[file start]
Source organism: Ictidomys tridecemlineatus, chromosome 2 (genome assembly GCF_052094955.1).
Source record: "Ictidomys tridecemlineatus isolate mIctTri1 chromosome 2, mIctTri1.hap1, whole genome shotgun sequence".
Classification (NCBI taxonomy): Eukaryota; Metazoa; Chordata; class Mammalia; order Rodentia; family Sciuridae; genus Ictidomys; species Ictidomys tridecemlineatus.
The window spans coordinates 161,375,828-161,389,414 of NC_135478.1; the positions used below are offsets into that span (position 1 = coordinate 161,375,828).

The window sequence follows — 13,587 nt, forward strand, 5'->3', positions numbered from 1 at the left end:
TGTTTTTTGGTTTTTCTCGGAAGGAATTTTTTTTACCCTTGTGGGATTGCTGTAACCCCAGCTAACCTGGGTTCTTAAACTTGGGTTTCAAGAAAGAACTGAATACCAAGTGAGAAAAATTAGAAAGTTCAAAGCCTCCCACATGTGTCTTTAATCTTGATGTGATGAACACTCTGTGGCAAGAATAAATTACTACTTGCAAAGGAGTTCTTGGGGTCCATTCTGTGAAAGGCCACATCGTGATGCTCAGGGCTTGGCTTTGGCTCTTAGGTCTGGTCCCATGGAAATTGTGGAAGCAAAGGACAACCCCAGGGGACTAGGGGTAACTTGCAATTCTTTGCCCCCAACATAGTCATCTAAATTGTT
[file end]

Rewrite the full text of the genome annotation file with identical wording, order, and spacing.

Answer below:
Source organism: Ictidomys tridecemlineatus, chromosome 2 (genome assembly GCF_052094955.1).
Source record: "Ictidomys tridecemlineatus isolate mIctTri1 chromosome 2, mIctTri1.hap1, whole genome shotgun sequence".
Classification (NCBI taxonomy): Eukaryota; Metazoa; Chordata; class Mammalia; order Rodentia; family Sciuridae; genus Ictidomys; species Ictidomys tridecemlineatus.
The window spans coordinates 161,375,828-161,389,414 of NC_135478.1; the positions used below are offsets into that span (position 1 = coordinate 161,375,828).

The window sequence follows — 13,587 nt, forward strand, 5'->3', positions numbered from 1 at the left end:
TGTTTTTTGGTTTTTCTCGGAAGGAATTTTTTTTACCCTTGTGGGATTGCTGTAACCCCAGCTAACCTGGGTTCTTAAACTTGGGTTTCAAGAAAGAACTGAATACCAAGTGAGAAAAATTAGAAAGTTCAAAGCCTCCCACATGTGTCTTTAATCTTGATGTGATGAACACTCTGTGGCAAGAATAAATTACTACTTGCAAAGGAGTTCTTGGGGTCCATTCTGTGAAAGGCCACATCGTGATGCTCAGGGCTTGGCTTTGGCTCTTAGGTCTGGTCCCATGGAAATTGTGGAAGCAAAGGACAACCCCAGGGGACTAGGGGTAACTTGCAATTCTTTGCCCCCAACATAGTCATCTAAATTGTT